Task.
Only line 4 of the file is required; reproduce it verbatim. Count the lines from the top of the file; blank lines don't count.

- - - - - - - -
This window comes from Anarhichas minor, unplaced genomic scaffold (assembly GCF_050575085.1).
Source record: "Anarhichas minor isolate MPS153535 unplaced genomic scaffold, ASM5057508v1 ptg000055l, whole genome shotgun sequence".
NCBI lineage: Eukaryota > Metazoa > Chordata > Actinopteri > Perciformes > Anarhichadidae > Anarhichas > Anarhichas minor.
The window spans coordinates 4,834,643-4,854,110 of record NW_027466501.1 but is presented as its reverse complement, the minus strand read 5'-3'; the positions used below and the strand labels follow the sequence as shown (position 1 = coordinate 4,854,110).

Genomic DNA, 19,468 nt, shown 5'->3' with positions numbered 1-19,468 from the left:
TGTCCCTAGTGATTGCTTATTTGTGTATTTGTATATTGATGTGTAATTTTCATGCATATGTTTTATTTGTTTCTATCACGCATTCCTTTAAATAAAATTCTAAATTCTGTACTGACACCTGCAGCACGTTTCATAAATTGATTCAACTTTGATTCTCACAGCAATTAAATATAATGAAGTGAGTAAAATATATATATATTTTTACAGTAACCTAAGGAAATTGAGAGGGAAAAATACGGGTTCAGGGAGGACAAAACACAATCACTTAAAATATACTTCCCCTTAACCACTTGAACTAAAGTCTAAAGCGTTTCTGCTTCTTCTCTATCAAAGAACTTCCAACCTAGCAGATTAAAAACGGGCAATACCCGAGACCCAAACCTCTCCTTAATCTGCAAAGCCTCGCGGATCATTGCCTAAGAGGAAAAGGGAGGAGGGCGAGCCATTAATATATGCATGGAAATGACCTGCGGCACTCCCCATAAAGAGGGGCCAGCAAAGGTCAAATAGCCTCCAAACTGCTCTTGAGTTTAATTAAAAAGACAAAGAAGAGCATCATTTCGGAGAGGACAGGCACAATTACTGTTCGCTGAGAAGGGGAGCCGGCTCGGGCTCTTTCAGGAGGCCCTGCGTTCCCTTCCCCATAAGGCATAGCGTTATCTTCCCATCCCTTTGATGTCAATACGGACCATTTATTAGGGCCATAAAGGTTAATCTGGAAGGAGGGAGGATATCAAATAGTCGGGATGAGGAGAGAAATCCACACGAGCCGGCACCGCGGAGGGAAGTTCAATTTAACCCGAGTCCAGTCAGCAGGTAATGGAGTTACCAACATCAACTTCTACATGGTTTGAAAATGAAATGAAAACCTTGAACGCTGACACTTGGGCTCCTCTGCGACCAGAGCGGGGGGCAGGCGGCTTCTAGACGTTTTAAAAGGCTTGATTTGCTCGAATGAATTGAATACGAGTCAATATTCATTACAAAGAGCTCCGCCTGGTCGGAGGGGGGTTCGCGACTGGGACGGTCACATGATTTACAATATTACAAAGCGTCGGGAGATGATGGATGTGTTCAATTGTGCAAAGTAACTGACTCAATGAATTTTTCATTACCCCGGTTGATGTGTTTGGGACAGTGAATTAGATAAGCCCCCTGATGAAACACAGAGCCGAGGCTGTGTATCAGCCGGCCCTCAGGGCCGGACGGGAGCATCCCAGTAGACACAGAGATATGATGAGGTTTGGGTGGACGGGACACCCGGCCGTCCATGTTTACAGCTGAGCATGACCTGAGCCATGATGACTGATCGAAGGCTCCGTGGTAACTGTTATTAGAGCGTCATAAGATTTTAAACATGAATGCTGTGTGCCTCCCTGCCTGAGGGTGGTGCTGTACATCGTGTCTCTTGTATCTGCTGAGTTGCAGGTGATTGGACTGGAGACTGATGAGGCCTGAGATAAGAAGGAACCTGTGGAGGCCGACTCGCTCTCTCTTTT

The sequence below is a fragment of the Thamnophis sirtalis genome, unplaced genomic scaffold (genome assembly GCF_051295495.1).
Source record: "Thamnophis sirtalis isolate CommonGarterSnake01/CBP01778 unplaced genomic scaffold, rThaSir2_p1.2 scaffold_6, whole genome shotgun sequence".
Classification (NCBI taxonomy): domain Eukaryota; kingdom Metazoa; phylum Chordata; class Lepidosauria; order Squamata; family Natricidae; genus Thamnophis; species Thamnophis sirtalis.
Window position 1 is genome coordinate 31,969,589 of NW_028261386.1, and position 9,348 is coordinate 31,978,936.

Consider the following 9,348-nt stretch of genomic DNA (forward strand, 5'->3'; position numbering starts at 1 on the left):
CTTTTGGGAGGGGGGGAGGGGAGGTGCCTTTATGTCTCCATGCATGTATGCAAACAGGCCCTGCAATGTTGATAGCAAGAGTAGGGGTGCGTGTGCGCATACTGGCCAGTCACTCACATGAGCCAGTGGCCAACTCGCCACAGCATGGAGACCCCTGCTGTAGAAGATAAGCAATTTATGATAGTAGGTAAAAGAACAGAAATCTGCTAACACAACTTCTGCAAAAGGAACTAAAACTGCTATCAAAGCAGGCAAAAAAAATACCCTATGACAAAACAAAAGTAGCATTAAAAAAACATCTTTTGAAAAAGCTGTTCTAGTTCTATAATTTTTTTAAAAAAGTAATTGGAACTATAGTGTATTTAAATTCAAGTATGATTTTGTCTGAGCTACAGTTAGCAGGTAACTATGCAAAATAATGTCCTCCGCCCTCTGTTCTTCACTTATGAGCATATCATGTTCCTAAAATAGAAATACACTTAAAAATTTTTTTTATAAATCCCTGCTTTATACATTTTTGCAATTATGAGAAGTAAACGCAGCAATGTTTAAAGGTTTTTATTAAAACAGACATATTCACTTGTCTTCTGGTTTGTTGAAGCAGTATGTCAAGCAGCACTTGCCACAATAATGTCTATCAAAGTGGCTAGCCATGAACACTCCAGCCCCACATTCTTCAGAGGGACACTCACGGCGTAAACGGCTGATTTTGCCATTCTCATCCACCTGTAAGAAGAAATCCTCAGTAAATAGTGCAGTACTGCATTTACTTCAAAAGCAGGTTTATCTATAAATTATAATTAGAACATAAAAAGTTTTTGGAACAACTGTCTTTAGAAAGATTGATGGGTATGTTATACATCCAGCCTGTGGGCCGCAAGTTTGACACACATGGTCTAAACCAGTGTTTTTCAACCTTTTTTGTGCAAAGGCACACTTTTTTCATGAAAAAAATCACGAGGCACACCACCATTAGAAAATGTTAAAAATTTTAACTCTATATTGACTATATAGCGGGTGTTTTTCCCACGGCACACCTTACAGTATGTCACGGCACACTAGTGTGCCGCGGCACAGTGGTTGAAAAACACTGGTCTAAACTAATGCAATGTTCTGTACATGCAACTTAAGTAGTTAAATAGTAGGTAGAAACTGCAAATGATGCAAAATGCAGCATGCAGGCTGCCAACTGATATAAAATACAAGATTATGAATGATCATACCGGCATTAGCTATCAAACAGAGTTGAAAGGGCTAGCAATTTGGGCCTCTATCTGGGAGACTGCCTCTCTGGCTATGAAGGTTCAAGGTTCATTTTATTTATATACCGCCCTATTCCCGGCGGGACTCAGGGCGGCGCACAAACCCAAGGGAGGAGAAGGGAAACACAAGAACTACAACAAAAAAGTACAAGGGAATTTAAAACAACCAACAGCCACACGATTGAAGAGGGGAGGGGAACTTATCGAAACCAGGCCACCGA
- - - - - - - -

The window spans coordinates 4,834,643-4,854,110 of record NW_027466501.1 but is presented as its reverse complement, the minus strand read 5'-3'; the positions used below and the strand labels follow the sequence as shown (position 1 = coordinate 4,854,110).